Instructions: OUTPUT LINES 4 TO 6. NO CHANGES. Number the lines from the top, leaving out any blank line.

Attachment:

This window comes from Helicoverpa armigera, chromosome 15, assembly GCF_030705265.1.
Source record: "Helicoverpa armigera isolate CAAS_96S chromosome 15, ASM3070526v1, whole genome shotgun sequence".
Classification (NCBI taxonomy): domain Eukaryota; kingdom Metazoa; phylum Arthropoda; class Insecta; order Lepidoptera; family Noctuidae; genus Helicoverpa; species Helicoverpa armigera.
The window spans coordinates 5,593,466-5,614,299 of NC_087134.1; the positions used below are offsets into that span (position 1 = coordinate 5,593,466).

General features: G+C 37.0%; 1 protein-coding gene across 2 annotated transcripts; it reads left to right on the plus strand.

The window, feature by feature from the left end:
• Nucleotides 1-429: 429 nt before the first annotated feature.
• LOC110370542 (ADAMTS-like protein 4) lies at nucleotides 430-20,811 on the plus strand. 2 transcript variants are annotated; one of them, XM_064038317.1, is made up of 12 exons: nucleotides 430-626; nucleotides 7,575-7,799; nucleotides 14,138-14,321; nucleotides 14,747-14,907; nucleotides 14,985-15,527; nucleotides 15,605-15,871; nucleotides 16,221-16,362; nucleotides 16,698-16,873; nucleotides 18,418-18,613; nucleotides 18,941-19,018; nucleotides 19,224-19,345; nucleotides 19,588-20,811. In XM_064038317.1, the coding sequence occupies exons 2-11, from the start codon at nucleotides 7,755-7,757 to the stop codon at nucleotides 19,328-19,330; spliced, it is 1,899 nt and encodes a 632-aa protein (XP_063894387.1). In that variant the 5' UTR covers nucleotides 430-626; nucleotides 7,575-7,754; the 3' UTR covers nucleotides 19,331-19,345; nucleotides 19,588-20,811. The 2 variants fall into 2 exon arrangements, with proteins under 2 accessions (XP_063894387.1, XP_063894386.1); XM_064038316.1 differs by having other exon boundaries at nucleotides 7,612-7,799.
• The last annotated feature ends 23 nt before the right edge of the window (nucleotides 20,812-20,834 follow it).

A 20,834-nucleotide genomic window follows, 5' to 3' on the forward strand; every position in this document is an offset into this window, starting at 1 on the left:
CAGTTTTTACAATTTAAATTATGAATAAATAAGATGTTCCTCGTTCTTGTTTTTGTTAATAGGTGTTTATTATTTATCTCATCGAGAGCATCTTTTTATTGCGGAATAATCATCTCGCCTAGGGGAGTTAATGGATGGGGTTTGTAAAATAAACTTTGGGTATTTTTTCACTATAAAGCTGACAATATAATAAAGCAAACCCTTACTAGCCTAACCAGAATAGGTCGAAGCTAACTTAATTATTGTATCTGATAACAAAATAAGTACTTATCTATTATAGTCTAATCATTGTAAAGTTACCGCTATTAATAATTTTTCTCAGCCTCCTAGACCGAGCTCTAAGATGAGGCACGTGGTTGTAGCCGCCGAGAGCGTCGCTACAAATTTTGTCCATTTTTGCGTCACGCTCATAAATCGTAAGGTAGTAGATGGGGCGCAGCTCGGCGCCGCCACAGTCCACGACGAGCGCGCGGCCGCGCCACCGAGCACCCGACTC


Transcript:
The window spans coordinates 5,593,466-5,614,299 of NC_087134.1; the positions used below are offsets into that span (position 1 = coordinate 5,593,466).

General features: G+C 37.0%; 1 protein-coding gene across 2 annotated transcripts; it reads left to right on the plus strand.

The window, feature by feature from the left end: